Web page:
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The vast majority of our clients operate as Limited Companies, and there are many advantages in doing so. One of the main ones is that, as a Director & shareholder, you can receive dividends in addition to your director’s salary. This gives you far greater control and flexibility over your income in terms of when and how you pay yourself. It also enables you to significantly improve your tax efficiency and therefore your take home pay.

A dividend is a portion of company profit that a limited company pays to a shareholder (or shareholders) in exchange for their investment in the business. The dividend amount is impacted by various factors including the amount of surplus income the company has available and the percentage of shareholdings that the shareholder (or shareholders) has.

Is It Beneficial For You To Be Paid Dividends?

Dividend payments between £12,570 and £50,270 will be taxed at just 8.75%. Contrast this with a salary which has 20% income tax and a 13.25% National Insurance contribution levied against it. That’s 33.25% on all salaried earnings above the annual national insurance and tax allowances. In addition to this, the company pays employers National Insurance at a rate of 15.05%.

However, it is worth noting that dividend distributions are paid from the company profits after corporation tax is applied, currently at a rate of 19%.

Receiving dividends can therefore be very beneficial as the tax on dividends is significantly lower than the equivalent rate of income tax. There’s also a £2,000 tax-free dividend allowance for the year.

Being paid this way through a limited company is more tax-efficient than if you were operating as a non-limited company. Looking back a few years, the potential savings on tax have reduced over time. But if you organise your remuneration carefully, significant tax savings can be made.

Unlike with salaries and wages, income from dividends is not taxed at source via Pay As You Earn (PAYE). Recipients are responsible for declaring their dividend income to HMRC by completing a self-assessment tax return at the end of each tax year.

Dividends are generally distributed quarterly but as a contractor operating as a limited company, you have more flexibility. You could pay yourself dividends annually, twice per year, monthly or whenever the company has surplus funds available.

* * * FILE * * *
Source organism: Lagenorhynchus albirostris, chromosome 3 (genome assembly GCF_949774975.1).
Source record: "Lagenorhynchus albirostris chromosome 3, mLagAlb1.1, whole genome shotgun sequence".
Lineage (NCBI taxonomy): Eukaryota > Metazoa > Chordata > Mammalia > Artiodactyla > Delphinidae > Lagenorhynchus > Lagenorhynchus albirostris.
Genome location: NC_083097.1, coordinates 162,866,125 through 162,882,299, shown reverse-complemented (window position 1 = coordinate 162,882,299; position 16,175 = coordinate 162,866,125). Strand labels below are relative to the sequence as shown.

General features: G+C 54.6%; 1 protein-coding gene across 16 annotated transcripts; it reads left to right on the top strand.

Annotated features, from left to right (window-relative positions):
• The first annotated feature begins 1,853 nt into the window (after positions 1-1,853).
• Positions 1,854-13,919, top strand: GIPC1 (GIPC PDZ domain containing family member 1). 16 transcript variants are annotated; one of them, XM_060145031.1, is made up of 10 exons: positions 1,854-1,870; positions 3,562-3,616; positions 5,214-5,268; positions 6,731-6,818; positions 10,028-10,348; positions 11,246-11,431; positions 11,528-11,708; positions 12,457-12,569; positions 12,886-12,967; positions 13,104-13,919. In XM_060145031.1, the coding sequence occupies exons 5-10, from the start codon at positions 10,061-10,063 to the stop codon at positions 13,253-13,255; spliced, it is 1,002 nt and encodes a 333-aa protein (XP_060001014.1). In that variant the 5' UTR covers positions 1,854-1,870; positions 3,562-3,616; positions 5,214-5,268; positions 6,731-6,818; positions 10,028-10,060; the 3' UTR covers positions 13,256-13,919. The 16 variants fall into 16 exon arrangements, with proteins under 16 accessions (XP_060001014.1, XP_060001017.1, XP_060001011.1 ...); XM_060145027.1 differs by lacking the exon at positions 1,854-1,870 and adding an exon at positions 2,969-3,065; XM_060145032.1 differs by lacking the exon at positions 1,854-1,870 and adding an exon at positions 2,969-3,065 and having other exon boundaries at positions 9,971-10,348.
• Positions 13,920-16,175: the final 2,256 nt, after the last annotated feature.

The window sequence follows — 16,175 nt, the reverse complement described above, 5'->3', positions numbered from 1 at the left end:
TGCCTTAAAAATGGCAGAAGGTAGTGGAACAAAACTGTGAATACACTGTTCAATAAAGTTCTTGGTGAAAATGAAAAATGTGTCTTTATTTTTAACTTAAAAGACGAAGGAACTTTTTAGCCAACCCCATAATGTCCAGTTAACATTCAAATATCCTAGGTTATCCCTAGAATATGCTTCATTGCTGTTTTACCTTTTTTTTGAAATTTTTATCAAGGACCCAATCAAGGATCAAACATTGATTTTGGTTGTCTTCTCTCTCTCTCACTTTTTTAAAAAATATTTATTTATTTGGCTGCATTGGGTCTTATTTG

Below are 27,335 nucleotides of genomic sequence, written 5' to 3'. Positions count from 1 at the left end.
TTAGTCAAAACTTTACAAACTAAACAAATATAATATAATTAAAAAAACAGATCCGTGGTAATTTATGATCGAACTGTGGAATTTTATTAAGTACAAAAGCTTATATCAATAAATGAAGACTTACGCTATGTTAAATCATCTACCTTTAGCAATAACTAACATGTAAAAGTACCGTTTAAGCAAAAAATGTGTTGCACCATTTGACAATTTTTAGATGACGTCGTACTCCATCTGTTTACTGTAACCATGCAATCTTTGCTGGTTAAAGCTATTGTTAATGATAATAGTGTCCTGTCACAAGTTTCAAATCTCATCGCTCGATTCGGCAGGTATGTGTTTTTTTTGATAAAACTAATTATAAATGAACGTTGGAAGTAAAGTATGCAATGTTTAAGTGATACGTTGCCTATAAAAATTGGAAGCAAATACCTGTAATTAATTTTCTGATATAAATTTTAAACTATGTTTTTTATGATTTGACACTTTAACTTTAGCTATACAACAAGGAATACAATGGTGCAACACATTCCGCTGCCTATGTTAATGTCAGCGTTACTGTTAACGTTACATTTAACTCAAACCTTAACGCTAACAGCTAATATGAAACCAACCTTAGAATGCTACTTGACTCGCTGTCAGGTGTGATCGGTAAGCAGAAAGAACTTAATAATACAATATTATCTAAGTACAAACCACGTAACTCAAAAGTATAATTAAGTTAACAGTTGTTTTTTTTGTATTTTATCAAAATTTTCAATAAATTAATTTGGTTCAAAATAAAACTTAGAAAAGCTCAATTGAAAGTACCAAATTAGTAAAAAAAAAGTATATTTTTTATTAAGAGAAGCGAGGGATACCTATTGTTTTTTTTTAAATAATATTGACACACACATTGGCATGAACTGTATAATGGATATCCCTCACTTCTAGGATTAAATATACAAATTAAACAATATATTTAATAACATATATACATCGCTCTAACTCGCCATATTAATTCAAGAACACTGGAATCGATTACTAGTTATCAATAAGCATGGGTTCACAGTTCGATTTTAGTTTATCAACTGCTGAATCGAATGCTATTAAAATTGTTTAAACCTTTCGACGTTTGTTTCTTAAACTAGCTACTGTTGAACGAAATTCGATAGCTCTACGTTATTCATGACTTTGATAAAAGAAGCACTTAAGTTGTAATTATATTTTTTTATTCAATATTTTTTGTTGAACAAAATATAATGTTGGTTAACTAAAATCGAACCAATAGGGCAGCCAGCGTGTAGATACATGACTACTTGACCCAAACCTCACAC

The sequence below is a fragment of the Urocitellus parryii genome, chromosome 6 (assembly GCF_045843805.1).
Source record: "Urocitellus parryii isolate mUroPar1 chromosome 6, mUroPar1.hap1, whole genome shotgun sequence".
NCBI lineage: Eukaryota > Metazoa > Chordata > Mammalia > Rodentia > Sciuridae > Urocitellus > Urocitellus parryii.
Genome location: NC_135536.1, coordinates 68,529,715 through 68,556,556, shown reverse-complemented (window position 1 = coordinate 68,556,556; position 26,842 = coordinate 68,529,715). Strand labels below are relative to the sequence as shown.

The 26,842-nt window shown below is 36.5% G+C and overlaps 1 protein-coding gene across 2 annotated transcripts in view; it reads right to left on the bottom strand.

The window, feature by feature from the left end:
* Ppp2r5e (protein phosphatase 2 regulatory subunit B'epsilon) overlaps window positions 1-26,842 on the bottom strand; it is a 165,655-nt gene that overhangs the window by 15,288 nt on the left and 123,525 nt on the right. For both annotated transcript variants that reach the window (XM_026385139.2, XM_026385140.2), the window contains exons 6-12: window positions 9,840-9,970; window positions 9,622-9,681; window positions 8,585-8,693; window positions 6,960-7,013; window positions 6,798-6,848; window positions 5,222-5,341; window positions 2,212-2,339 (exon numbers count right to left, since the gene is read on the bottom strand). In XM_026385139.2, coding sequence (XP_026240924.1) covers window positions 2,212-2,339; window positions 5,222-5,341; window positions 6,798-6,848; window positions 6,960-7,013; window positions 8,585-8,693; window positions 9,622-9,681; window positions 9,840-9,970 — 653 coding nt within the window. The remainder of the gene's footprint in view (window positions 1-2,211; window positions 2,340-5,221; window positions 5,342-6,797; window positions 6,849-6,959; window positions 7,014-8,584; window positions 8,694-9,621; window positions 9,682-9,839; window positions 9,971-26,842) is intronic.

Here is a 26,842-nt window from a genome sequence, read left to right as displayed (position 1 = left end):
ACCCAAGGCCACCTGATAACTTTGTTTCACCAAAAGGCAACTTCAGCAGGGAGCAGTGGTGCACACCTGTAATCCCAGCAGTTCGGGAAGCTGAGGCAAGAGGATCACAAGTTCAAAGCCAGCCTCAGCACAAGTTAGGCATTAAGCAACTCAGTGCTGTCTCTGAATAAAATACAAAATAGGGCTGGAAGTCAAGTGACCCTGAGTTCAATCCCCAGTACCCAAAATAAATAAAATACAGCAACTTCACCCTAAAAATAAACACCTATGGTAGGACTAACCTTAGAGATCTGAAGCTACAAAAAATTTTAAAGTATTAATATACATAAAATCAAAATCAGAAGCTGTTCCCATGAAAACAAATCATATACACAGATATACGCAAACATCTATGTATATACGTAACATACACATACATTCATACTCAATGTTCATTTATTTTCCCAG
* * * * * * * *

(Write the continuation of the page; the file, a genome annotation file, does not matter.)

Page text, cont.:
Dividends aren’t always allowed or advised in every circumstance however, so please contact us if you have any queries. We can advise you on the most tax-efficient and cost-effective way to structure your remuneration.

2022/23 Tax Year Dividend Tax Rate Bands

Below we outline the dividend tax rate bands for the current 2022/23 tax year and the amount of tax you’ll pay as a shareholder and director of a limited company.

The amount of tax that you pay on dividends changes at the start of each tax year. Dividend tax rates are based upon income tax bands and thresholds. This means that the dividend tax amount you’ll pay will depend upon your overall taxable income from all sources.

Dividend tax isn’t payable on income that’s within your personal allowance which is £12,570 for the 2022/23 tax year. The first £2,000 of any dividend income within the year is also tax-free (dividend allowance), so you can earn up to £14,570 without paying any tax.

The below rates of dividend tax will apply for the 2022/23 tax year (6th April 22 – 5th April 23):

  •       £0 – £12,570 (Personal Allowance) 0.00%
  •       £12,571 to £50,270 (Basic Rate) 8.75%
  •       £50,271 to £150,000 (Higher Rate) 33.75%
  •       Over £150,000 (Additional Rate) 39.35%

You can determine your tax band by adding together your annual dividend income with any other income that you receive.

Does Your Personal Allowance Cover Your Dividend Income?

If you receive dividends of up to £14,570 in the 2022/23 tax year without receiving income from any other sources, you will not have to pay any personal tax. Your personal allowance covers the first £12,570 and the tax-free dividend allowance covers the remaining £2,000.

Do You Pay Dividend Tax On Shares Held In Pensions Or An ISA?

No tax has to be paid on dividends from shares held in an ISA, and your dividend allowance is unaffected. Up to £20,000 of dividend income can be saved in stocks & shares ISAs in the 22/23 tax year with no tax liability. Furthermore, capital gains tax isn’t payable against any profits from investments in your stocks & shares ISAs.

If you receive dividend income into a pension fund, this will be tax-free as long as it remains in the pension. You will be taxed against the current pension withdrawal rules if and when the funds are withdrawn.

Should You Go Limited To Take Advantage Of Dividend Tax Efficiency?

If you’re currently operating as a sole trader, it generally is more tax-efficient to incorporate in relation to income tax and dividend tax.

But there are various factors to consider before making the decision to form a limited company beyond simple tax advantages. Depending on the type of business you operate and the level of income it generates, incorporating might not be cost-effective for you.

Here at Gorilla Accounting, we’ve incorporated thousands of limited companies for our clients and our expert accountants can answer any queries you have before deciding if going limited is right for you.

Salary & Dividend Tax Calculator

We’ve combined a salary tax calculator and dividend tax calculator so you can easily calculate how much income tax and tax on dividends you will pay based on your current salary, and the annual dividend payments you receive to work out your take home pay. Simply enter your gross salary and the amount of dividends you’ll receive this financial year.

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